Every year, more than 30 groups of school children, high school students, college-level students and lifelong learners visit BIOS to take advantage of the research and education opportunities, as well as the beautiful location and dedicated classroom and lecture hall facilities.
Learn more about visiting BIOS
Are you considering bringing your students to BIOS for an educational and hands-on trip? Complete the new group query form to start the process.
Reservation & Deposits: Reservations are confirmed after receipt of booking deposit. Deposits of $200 per person are required four months in advance.
Daily Rate: The visiting group daily rate is $210 per person per night.
Fees include accommodation, daily meals, WiFi, lecture/conference room space, lab space and equipment. Lecture rooms and lab space must be scheduled in advance. We require one group leader per six students for high school age groups and one group leader per 10 students for college-age groups. The daily rate is 50% for one group leader with every 10 fee-paying participants.
BIOS Staff Rates: $200 per lecture. $228 per field trip or lab guide.
For many years groups have visited us here at BIOS. Each group comes to us with its own set of requirements for the course they would like, so that we can develop a tailored program to suit its needs. There are a variety of field and laboratory activities available to student groups of all ages. BIOS faculty and staff direct and supervise field trips and lab sessions for the student groups to actively participate in, and also deliver lectures on a number of scientific topics. For every 15 students we add a second guide for safety.
Plankton Tow and Lab ($302 boat + $228 guide = $530): Approximately 1 hour 45 minutes
Students will learn about the importance of plankton in marine ecosystems. They will take part in a plankton tow and learn the process of net collection. Students collect samples at night when plankton migrate to the surface waters. These samples are examined under microscopes and the species are identified, observations can be compared with daytime samples.
Native and Endemic Flora Restoration ($228 guide + $155 bus = $383): Approximately 3 hours
Students learn about Bermuda’s native and endemic plants that are under threat from invasive species. Students work to remove invasive flora and re-plant native species. Students support the long-term biodiversity strategy for Cooper’s Island Nature Reserve.
Field Trip to Walsingham Nature Reserve ($155 bus + $228 guide = $383): Approximately 3 hours
Students are able to explore Bermuda's caves and learn about their geological formation, and view Bermuda's flora and mangroves. Some groups choose to do a snorkel in Walsingham Pond, which provides a good example of healthy mangroves and the communities that survive on their roots.
Field Trip to Spittal Pond ($375 bus + $228 guide = $603): Approximately 3 hours
Bermuda’s largest nature reserve is the perfect place to see a variety of habitats on the same trip. Boasting freshwater ponds, rocky shores, and lush greenery, it is the perfect place to test students’ tidepool knowledge, birdwatch, and look for whales in spring.
Field Trip to North Rock ($715 boat + $228 guide = $943): Approximately 3 and a half hours
Snorkeling is at its best at North Rock, which is approximately nine miles offshore. These are the northernmost reefs of Bermuda and a pristine snorkeling sight. Some groups couple this with an inner lagoonal snorkel within North Lagoon to compare the outer and inner reef types.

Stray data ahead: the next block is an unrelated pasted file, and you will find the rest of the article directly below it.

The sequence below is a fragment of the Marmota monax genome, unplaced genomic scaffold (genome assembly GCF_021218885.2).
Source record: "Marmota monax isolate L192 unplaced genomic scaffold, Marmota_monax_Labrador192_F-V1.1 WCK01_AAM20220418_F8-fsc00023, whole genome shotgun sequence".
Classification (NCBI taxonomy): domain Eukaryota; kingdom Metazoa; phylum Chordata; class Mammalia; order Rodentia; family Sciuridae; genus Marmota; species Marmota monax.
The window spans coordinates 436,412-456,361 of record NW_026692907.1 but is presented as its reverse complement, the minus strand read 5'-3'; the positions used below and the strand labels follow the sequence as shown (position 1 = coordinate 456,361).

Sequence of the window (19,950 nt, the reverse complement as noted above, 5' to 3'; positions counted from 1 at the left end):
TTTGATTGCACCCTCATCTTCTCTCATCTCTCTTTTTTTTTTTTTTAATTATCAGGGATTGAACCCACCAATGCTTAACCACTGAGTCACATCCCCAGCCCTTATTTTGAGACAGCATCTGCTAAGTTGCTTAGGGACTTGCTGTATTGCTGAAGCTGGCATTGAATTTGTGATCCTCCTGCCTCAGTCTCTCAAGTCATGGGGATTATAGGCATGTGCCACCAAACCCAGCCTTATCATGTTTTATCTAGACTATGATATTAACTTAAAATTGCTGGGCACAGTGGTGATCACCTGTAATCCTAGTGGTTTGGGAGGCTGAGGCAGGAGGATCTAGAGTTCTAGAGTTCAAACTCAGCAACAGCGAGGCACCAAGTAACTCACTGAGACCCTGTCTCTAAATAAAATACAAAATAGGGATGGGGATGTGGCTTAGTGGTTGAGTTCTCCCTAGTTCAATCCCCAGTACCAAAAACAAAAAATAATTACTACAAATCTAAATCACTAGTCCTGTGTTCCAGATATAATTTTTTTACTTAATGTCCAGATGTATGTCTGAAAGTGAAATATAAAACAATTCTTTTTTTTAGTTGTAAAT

Field Trip to Nonsuch Island ($715 boat + $228 guide = $943): Approximately 3 and a half hours
Nonsuch Island is a wildlife sanctuary and its preservation has been the lifetime work of Dr. David Wingate. With limited public access the island is a “living museum of pre-colonial Bermuda”. The surrounding waters provide a great site for snorkeling, and many different habitats are represented onshore, such as freshwater marsh, mangrove, and woodland. Students are taught about the efforts to conserve and reintroduce the endemic nocturnal seabird, the Cahow.
BIOS is excited to share what is going on in ocean research with our visiting groups this year. Most lectures are 45-60 minutes long, with time for questions. Below is a list of lectures that can be coordinated for groups visiting BIOS:
- Reef Fish Identification — Education Team
- Coral Identification and Lab (1.5 hours) —Education Team
- Introduction to an Oceanic Island — Education Team
- Introduction to the Environment of Bermuda — Dr. Andrew Peters
- Underwater Robotic Gliders to Explore Ocean Processes — Jonny Chapman
- Coral Reef Biology & Ecology — Dr. Samantha de Putron
- Tropical Marine Ecology — Dr. Samantha de Putron
- Remote Sensing: Coral Reef Airborne Laboratory (CORAL) — Dr. Eric Hochberg
- Introduction to Plankton — Dr. Amy Maas
- Plankton and Climate Change — Dr. Amy Maas
- Ocean Acidification and Its Affects Within Marine Systems — Dr. Amy Maas
- Microbial Oceanography — Rachel Parsons
- Devil's Hole: A Coastal Oxygen Minimum Zone — Rachel Parsons
When is the deposit due and how much is it?
The deposit is due three months prior to your arrival. It is $200 per person.
When is the final payment due?
A final invoice will be emailed to the group leader after departure from BIOS once all usage charges have been verified by the accounts department. Payment can be made by U.S. check or via ACH bank transfer (BIOS banking details will be on the invoice). Prices are quoted in U.S. dollars. The Bermuda Dollar exchange rate is currently 1 to 1 USD.
How can we get to different sites around the island?
You can rent the BIOS bus to take you to different sites. The maximum capacity of the bus is 28 people. Alternatively, you can also get around by public bus. Tickets for the public bus can be purchased from Reception at BIOS when the front desk is open.
How can we get from the airport to BIOS?